dc.language.iso eng en_ZA
dc.subject.other Cell communication en_ZA
dc.subject.other Citrulline - Metabolism en_ZA
dc.subject.other Urea - Deficiency en_ZA
dc.subject.other Arginine en_ZA
dc.title The use of cultured cells with defects of citrulline metabolism in diagnosis and in the study of intercellular communication en_ZA
dc.type Doctoral Thesis
uct.type.publication Research en_ZA
uct.type.resource Thesis en_ZA
dc.publisher.institution University of Cape Town
dc.publisher.faculty Faculty of Health Sciences en_ZA
dc.publisher.department Division of Chemical Pathology en_ZA
dc.type.qualificationlevel Doctoral
dc.type.qualificationname PhD en_ZA
uct.type.filetype Text
uct.type.filetype Image
dc.identifier.apacitation Davidson, J. S. (1985). <i>The use of cultured cells with defects of citrulline metabolism in diagnosis and in the study of intercellular communication</i>. (Thesis). University of Cape Town ,Faculty of Health Sciences ,Division of Chemical Pathology. Retrieved from http://hdl.handle.net/11427/27258 en_ZA
dc.identifier.chicagocitation Davidson, James Schonland. <i>"The use of cultured cells with defects of citrulline metabolism in diagnosis and in the study of intercellular communication."</i> Thesis., University of Cape Town ,Faculty of Health Sciences ,Division of Chemical Pathology, 1985. http://hdl.handle.net/11427/27258 en_ZA
dc.identifier.vancouvercitation Davidson JS. The use of cultured cells with defects of citrulline metabolism in diagnosis and in the study of intercellular communication. [Thesis]. University of Cape Town ,Faculty of Health Sciences ,Division of Chemical Pathology, 1985 [cited yyyy month dd]. Available from: http://hdl.handle.net/11427/27258 en_ZA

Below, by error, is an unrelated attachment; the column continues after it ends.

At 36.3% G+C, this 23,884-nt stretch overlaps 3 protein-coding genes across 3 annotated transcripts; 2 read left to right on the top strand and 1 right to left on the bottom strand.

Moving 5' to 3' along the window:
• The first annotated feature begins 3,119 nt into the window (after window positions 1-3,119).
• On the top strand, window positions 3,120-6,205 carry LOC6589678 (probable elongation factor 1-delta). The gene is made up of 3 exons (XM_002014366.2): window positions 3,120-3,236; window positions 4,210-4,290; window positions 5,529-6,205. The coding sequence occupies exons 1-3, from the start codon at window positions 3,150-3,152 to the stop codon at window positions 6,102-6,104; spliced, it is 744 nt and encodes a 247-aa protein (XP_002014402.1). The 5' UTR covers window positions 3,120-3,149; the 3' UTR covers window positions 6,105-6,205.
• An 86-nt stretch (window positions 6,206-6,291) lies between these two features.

dc.identifier.ris TY - Thesis / Dissertation AU - Davidson, James Schonland AB - Citrullinemia and argininosuccinic aciduria are two disorders resulting from defects in two consecutive enzymes of the urea cycle, argininosuccinate synthetase and argininosuccinate lyase. Fibroblast cell lines were derived from patients with these disorders and the diagnoses, which had been made on the basis of amino acid levels in plasma and urine, were confirmed by demonstrating that the cell lines were unable to incorporate 14 c-citrulline into protein. DNA from the argininosuccinate synthetase-deficient (ASS⁻) cells was analysed by restriction enzyme digestion and hybridisation to a cDNA probe which had been cloned from human argininosuccinate synthetase mRNA. No defect in the patient's DNA could be demonstrated, indicating that no major deletions in the argininosuccinate synthetase genes were present in this patient. Co-cultures of the ASS⁻ and argininosuccinate lyase-deficient (ASL⁻) fibroblasts were able to incorporate 14 citrulline into protein at rates comparable to normal fibroblasts. This complementation did not require cell fusion, was dependent on cell contact, and was not the result of exchange of metabolites or enzymes via the culture medium. These results indicated that complementation occurred by the exchange of metabolites via intercellular junctions between the two cell types. Co-cultures of ASS⁻ and ASL⁻ cells were used as an assay system for measuring intercellular junctional communication. This allowed quantitation of the effects of pH and extracellular divalent cations on junctional communication. Tumor promoters such as phorbol esters and organochlorine pesticides have been reported to inhibit intercellular junctional communication in other systems, and this inhibitory activity may be related to the mechanism of tumor promotion. The organochlorine pesticide 1,1,1-trichloro- 2,2-bis(p-chlorophenyl)ethane (DDT) was shown to be an inhibitor of junctional communication in ASS⁻/ASL⁻ cocultures. This inhibition was reversible, of rapid onset, and independent of extracellular calcium. The tumor-promoting phorbol ester 12-0-tetradecanoyl-phorbol-13- acetate (TPA) also rapidly induced inhibition of junctional communication. However, co-cultures between Chinese hamster V79 cells, which are deficient in ASS⁻, and ASL⁻ human fibroblasts were more sensitive to inhibition by TPA than the original ASS⁻/ASL⁻ co-cultures. Refractoriness to TPA occurred following prolonged treatment with high concentrations of TPA. Retinoic acid and other retinoids also inhibited junctional communication, and the inhibitory effects of retinoic acid and TPA were additive. The significance of these results in relation to the anti-tumor-promoting activity of retinoic acid is discussed. It is concluded that co-cultures of ASS⁻ and ASL⁻ cells constitute a useful system for providing quantitative measurements of intercellular junctional communication under a wide range of experimental conditions. DA - 1985 DB - OpenUCT DP - University of Cape Town LK - https://open.uct.ac.za PB - University of Cape Town PY - 1985 T1 - The use of cultured cells with defects of citrulline metabolism in diagnosis and in the study of intercellular communication TI - The use of cultured cells with defects of citrulline metabolism in diagnosis and in the study of intercellular communication UR - http://hdl.handle.net/11427/27258 ER - en_ZA